dhs
graphic
main page
search
help
Public Health - About
Archive for August, 2008
Friday, August 1st, 2008

Which of these create stress?

  • You welcome a new co-worker at the job.
  • Your child gets his learners permit.
  • You go to a dinner party at your boss’s house.
  • You have to speak at a family reunion.
  • Your spouse announces they have received a promotion.
  • Your college roommate phones and asks to stay at your house for a week.
  • You get on the scales and you have gained 10 pounds while dieting.
  • All of the above.

ALL OF THESE ARE STRESS
Many times we think that stress is something that makes us worry, feel bad, or causes anxiety; well this is true but good news can also be stressful.  Stress appears in many different forms: happy things, sad things, exciting events, new news, and even good news. Many times we carry enormous stress loads and we do not even realize it!
WHAT IS STRESS?
We are all familiar with the word “stress.”  Stress is when we are worried about an impending lay-off, or concerned about having the resources to pay our bills, or concerned that our pet may have to be put to sleep, or worried about our mother when the doctor says she may need an operation. In fact, to most of us, stress is synonymous with worry. If it is something that makes you worry, then it is stress.
But there is also a much broader definition of stress. TO YOUR BODY, STRESS IS SYNONYMOUS WITH CHANGE. Anything that causes a change in your life causes stress. It doesn’t matter if it is a “good” change, or a “bad” change, they can both induce stress. When you find your dream house and get ready to move, that is stress. If you break your arm while playing tennis, that is stress. Good or bad, if it is a CHANGE in your life, it is stress as far as your body is concerned.
Further, even ENVISIONING change is a trigger for stress. If you envision that you will not have enough money to pay your child’s tuition, that is stress. If you worry that your company may downsize, that is stress. If you think that you may receive a promotion at work, that is also stress (even though this would be a GOOD change). Whether the event is good or bad, envisioning change in your life is stressful.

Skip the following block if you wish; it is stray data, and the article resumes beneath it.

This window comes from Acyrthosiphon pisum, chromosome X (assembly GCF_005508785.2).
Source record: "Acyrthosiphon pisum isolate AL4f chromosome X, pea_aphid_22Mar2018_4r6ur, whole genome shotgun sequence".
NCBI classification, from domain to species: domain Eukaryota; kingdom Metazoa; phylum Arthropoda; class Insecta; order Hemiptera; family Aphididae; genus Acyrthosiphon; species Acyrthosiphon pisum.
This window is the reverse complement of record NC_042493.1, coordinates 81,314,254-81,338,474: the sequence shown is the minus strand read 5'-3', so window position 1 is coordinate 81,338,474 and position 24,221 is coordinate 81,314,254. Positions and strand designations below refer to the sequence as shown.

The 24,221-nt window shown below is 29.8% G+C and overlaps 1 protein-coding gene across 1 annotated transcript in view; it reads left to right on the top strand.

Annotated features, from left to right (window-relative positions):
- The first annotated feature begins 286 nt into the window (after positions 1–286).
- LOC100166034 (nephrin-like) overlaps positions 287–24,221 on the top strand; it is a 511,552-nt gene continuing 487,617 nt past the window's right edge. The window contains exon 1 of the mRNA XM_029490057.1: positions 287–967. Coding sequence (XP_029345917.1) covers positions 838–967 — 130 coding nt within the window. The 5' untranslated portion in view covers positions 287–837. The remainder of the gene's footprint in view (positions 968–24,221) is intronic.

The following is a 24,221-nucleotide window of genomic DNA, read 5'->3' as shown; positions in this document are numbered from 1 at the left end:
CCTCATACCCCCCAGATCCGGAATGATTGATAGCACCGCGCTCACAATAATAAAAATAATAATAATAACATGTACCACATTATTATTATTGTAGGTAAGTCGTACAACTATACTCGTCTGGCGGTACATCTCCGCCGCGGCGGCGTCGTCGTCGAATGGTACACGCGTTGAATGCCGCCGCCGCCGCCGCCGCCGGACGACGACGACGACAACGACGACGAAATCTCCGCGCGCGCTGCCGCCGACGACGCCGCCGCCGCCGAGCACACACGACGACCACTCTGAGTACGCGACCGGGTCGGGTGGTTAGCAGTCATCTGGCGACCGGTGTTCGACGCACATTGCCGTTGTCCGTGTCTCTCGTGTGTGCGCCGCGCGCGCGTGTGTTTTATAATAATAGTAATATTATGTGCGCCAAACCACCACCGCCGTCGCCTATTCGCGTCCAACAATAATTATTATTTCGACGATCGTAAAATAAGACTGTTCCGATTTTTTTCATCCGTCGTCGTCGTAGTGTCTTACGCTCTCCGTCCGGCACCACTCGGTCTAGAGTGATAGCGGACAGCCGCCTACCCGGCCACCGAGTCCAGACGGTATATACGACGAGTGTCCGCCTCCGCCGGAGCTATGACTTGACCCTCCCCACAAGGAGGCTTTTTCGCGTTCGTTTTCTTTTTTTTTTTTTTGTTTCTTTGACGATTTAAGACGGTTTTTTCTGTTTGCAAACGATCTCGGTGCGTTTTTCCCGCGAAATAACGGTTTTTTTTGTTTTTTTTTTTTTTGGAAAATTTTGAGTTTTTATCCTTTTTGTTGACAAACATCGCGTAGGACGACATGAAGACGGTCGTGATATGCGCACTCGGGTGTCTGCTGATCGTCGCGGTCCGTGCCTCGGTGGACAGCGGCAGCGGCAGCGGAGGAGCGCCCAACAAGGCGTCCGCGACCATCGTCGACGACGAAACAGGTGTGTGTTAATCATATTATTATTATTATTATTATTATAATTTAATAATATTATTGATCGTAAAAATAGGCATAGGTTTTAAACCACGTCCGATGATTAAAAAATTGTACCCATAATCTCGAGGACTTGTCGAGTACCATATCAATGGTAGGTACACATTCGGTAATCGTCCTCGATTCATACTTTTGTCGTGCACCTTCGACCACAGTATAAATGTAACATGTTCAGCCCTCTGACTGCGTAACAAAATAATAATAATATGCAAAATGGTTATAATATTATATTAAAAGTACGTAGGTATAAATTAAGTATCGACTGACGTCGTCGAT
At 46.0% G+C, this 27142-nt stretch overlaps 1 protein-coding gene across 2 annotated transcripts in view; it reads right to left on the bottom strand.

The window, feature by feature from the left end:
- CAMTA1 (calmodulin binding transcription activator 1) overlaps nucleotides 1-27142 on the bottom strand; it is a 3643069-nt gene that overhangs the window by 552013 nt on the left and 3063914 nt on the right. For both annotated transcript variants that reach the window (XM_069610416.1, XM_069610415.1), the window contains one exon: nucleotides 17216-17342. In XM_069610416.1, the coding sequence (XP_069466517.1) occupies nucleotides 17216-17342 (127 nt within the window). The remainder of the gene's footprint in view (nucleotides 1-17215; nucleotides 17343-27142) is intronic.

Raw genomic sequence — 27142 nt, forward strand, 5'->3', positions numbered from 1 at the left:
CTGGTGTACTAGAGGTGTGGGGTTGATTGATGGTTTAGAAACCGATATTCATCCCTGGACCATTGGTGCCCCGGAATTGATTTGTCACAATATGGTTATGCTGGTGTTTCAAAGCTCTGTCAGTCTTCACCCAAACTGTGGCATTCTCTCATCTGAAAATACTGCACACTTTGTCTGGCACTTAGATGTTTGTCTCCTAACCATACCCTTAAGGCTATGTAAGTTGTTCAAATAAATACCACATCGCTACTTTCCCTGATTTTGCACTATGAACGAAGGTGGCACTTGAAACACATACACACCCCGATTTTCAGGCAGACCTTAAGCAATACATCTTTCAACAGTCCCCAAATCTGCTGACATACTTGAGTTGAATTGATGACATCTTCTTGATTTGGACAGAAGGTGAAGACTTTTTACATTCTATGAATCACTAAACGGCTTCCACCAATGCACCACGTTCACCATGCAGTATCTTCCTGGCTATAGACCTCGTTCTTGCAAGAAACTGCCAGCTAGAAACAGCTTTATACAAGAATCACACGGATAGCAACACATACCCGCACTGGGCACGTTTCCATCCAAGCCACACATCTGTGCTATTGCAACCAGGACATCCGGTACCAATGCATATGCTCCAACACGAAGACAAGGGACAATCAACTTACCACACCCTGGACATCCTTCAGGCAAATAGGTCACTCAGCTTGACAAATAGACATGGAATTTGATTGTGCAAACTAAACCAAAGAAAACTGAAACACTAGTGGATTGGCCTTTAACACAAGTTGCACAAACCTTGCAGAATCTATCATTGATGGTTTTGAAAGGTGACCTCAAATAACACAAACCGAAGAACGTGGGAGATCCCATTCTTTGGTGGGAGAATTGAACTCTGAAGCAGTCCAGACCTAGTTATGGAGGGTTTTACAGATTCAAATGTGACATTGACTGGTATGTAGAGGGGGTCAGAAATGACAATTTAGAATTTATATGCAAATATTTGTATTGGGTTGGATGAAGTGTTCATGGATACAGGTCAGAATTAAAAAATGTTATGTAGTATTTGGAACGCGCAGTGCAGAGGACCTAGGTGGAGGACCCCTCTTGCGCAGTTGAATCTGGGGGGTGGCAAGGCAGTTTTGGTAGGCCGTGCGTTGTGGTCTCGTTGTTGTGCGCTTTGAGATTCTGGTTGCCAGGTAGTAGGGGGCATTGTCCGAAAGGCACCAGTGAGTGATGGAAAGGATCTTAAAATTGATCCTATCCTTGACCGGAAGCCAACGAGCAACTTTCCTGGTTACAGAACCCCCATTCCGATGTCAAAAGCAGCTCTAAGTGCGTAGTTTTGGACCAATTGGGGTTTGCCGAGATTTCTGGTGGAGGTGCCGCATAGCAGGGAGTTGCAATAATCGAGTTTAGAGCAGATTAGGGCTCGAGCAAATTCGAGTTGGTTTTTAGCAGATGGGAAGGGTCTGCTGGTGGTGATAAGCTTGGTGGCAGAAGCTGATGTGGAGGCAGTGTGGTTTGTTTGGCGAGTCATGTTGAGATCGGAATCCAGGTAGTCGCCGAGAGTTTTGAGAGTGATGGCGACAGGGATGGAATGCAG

Researchers remind us that it is not the situations which cause stress, but how we address or manage them.
If you want to avoid the stress of daily life, here are 10 Lifestyle tips you may want to try:
1.      Decrease your caffeine intake (coffee, tea, chocolate, colas) so that you can relax. Eat a well balanced diet (no junk food), eat slowly, and get plenty of fluids and sleep.
2.      Maintain regular exercise (at least 30 minutes, 3 times per week).
3.      Read a book or a magazine, listen to music, watch TV or a video… and relax.
4.      Let the answering machine screen your calls when you are relaxing.
5.      If you are ill, do not try and carry on as if you are not. Know when you are tired and do something about it.
6.      Learn to see problems as opportunities and discard negative thoughts.
Each day find some leisure time so that your body and mind time can recharge and relax.
7.      Each week find time for self renewal-rejuvenation: do something to elevate/feed your spirit. Regularly engage in relaxation exercises (meditation, self hypnosis, breathing, smiling, laughing).
8.      Make your day a little easier on yourself…Other people can be the greatest source of your stress…Nurture your support systems; be good to your family, friends, and those who care for you.
9.      Practice being assertive rather than too aggressive or too passive.
10. Set limits; learn how to say “No” when you need to.